Wrangle supports a set of variables, which can be used to programmatically reference aspects of the dataset or its source data. These metadata references allow you to create individual transformations of much greater scope and flexibility.
Tip: Some transformation steps make access to metadata about the original data source impossible to retain. It's best to use these references, where possible, early in your recipe. Additional information is available below.
Tip: You can use the
$sourcerownumber to create a primary key to identify source information for any row in your file-based datasets.
This reference retrieves the fully qualified path for a row of data sourced from a file. As you are working with a dataset in the application, it can be helpful to know where the file from which each row of data originated. Using the
$filepath function, you can generate columns of data early in your recipe to retain this useful information.
The following transforms might make file path information invalid or otherwise unavailable:
NOTE: This reference returns the file path. It does not include the scheme or authority information from the URI. So, protocol identifiers such as
http:// are not available in the output.
NOTE: For Avro sources, if you imported a folder containing multiple Avro files, the folder path is returned. The full path is returned for single Avro files and for other multi-file datasets.
Supported File Formats
Base file formats:
Full path to the converted CSV file on backend datastore is returned, which is a temporary location. Original XLSX file path is not available.
|Compressed files (Gzip, Bzip2, etc)||Limited||Support for single-file archives only. Full path is returned only if the archive contains a single file.|
|folders||Yes||Full path to the file is returned. You can modify the output column to return the folder path only.|
- The FILEPATH function produces a null value for any samples collected before the feature was enabled, since the information was not available. To see that lineage information, you must switch to the initial sample or collect a new sample.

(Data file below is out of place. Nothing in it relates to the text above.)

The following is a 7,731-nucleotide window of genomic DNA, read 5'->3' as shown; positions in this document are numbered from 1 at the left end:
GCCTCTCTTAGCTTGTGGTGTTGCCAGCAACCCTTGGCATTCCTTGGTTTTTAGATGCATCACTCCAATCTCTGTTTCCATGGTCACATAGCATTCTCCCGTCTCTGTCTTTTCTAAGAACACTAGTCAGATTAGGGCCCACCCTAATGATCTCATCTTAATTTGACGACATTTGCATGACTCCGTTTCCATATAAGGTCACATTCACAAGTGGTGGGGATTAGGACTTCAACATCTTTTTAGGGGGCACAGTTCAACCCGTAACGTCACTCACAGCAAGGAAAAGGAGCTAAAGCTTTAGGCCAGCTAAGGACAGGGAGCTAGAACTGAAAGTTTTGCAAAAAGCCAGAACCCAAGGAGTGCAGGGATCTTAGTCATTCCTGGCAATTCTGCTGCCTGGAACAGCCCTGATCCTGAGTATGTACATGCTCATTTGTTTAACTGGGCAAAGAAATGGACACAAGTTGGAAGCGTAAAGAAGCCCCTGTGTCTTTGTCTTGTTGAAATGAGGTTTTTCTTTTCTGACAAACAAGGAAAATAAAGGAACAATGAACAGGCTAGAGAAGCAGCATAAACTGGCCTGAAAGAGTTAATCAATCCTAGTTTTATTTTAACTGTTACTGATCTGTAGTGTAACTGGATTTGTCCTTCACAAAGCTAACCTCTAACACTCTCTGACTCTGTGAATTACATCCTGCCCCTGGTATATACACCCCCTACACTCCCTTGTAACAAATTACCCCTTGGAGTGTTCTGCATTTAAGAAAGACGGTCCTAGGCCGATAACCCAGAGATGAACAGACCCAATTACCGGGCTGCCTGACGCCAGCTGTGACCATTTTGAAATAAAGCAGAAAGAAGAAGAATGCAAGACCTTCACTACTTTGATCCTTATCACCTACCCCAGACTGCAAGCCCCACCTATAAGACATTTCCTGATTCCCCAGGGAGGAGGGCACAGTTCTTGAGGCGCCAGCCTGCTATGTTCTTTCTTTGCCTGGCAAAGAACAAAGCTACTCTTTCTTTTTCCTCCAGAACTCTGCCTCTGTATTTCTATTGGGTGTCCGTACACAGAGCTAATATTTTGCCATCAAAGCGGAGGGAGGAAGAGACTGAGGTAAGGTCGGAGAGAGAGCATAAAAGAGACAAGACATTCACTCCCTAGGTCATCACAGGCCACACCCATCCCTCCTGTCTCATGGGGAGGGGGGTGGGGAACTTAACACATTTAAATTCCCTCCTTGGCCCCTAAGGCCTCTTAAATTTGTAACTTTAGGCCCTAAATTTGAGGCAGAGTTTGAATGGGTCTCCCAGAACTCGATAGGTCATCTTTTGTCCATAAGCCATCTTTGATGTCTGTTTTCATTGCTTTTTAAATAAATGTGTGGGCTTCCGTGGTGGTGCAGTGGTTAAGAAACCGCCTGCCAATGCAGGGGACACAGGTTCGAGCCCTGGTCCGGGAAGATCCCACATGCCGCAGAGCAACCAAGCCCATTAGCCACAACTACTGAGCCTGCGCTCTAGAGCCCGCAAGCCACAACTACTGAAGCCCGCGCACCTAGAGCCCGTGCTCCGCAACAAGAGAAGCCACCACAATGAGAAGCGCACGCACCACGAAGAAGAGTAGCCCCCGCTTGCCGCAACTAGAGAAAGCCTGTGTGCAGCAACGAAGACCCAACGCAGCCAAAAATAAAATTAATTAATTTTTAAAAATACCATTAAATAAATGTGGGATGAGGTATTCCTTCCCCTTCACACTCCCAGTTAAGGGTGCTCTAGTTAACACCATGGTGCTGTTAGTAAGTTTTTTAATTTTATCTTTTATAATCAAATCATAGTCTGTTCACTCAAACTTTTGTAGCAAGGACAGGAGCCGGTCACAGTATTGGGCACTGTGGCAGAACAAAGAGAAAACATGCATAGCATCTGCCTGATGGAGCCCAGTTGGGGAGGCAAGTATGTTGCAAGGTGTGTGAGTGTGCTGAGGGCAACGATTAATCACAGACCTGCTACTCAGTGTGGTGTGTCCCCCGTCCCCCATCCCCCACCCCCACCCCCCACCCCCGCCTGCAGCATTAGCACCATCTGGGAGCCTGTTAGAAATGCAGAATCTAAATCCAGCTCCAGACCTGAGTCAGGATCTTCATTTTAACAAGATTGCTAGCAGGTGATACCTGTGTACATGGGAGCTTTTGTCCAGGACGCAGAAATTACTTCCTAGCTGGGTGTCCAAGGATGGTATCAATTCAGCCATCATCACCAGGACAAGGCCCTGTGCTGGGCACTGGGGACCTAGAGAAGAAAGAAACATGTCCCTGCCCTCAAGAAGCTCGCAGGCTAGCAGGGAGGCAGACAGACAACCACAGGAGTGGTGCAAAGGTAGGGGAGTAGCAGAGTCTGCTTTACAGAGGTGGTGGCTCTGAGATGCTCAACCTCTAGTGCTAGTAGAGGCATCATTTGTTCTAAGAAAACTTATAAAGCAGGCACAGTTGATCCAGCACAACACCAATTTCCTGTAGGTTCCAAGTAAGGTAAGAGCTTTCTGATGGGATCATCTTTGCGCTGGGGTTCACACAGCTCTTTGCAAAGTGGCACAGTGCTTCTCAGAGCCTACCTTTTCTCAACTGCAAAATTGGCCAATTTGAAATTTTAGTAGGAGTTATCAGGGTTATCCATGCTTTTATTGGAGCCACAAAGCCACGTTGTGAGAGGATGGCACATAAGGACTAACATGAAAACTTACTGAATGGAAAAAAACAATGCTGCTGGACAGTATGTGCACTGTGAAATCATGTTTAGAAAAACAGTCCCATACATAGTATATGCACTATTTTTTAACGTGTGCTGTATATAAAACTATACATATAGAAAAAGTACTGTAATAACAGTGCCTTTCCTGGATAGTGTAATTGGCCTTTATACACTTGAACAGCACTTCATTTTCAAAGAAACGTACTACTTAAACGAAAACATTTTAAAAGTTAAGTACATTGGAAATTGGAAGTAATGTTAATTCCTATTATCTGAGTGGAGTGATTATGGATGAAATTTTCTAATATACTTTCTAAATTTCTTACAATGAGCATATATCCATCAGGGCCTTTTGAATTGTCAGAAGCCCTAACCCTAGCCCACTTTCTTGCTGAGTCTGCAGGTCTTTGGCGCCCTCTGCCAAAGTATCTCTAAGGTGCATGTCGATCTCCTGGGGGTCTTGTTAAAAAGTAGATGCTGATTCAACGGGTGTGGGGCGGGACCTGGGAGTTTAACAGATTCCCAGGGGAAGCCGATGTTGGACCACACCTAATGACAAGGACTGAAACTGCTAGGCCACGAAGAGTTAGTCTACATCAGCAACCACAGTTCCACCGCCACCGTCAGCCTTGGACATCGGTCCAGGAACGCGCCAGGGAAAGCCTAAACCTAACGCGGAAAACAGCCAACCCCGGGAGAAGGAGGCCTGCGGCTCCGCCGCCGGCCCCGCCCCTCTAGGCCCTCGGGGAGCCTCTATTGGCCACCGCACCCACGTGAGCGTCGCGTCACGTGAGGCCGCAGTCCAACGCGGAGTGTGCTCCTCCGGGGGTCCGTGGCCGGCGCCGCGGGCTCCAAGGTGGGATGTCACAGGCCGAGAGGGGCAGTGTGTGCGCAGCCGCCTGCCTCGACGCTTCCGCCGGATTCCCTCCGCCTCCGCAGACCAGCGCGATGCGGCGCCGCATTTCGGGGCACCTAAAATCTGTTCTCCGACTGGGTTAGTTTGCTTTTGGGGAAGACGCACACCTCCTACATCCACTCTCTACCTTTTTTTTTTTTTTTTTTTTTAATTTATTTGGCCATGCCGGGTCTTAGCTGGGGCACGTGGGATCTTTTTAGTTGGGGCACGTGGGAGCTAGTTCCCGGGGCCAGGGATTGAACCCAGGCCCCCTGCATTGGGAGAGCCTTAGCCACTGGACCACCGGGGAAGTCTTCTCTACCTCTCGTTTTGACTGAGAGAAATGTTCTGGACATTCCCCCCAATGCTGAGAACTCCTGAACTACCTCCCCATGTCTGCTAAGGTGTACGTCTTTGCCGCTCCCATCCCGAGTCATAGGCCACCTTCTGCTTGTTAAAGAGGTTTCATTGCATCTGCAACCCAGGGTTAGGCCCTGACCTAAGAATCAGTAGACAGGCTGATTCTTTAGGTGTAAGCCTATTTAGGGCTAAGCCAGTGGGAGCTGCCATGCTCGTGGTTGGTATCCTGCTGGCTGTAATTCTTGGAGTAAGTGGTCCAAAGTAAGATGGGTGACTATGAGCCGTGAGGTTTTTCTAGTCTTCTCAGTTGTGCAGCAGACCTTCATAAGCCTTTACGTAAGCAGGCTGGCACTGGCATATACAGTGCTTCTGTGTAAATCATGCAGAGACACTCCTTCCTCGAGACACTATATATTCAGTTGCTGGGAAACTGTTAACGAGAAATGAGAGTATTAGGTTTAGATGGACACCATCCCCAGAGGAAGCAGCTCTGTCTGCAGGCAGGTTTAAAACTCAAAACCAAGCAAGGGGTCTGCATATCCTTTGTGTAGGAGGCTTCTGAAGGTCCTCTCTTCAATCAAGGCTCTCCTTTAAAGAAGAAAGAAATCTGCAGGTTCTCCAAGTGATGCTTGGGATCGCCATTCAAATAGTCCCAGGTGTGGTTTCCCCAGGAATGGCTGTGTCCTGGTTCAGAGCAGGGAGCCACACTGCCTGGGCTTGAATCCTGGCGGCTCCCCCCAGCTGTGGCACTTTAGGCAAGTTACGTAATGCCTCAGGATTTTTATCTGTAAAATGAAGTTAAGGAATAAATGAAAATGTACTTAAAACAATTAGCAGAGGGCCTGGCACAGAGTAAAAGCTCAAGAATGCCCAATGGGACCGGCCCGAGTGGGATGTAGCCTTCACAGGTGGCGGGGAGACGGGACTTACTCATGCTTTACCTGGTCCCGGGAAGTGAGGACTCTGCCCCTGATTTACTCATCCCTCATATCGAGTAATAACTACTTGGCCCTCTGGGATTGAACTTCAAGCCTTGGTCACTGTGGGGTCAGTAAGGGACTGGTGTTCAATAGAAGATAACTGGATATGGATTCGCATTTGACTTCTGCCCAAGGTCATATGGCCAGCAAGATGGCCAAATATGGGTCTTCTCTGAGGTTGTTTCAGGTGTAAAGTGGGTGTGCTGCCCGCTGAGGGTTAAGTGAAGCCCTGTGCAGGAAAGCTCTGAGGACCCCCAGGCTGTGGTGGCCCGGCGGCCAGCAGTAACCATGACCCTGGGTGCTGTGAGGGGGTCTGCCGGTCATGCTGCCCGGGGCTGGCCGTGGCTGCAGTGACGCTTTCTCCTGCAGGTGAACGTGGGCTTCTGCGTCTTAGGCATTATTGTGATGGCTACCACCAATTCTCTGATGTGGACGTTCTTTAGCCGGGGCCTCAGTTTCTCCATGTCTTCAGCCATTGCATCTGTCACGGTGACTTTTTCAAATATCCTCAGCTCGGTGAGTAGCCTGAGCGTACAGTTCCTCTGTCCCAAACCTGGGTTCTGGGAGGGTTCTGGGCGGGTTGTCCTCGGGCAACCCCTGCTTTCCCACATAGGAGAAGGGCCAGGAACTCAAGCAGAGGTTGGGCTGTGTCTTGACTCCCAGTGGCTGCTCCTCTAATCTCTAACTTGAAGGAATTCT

- After this function is enabled, non-initial samples collected in the future are slightly smaller in size, due to the space consumed by the filepath lineage information that is tracked as part of the sample. You may see a change in the number of rows in your sample.
The following example generates a column containing the filepath information for each row in the dataset:
You can use the following additional steps to extract the filename from the above
$sourcerownumber variable is a reference to the row number in which the current row originally appeared in the source of the data.
The following transforms might make original row information invalid or otherwise unavailable. In these cases, the reference returns null values:
NOTE: If the dataset is sourced from multiple files, a predictable original source row number cannot be guaranteed, and null values are returned.
Tip: If the source row information is still available, you can hover over the left side of a row in the data grid to see the source row number in the original source data.
The following example generates a new column containing the source row number for each row in the dataset, if available:
If you have already used the
$filepath reference, as in the previous example, you can combine these two columns to create a unique key to the source of each row:
$col variable is a reference to the column that is currently being evaluated. This variable references the state of the current dataset, instead of the original source.
In the following example, all columns in the dataset that are of String type are converted to uppercase:
In the above, the wildcard applies the edit to each column. Each column is tested to see if it is mismatched with the String data type. If mismatched, the value in the column (
$col) is written. Otherwise, the value in the column is converted to uppercase (
$col is useful for multi-column transformations.
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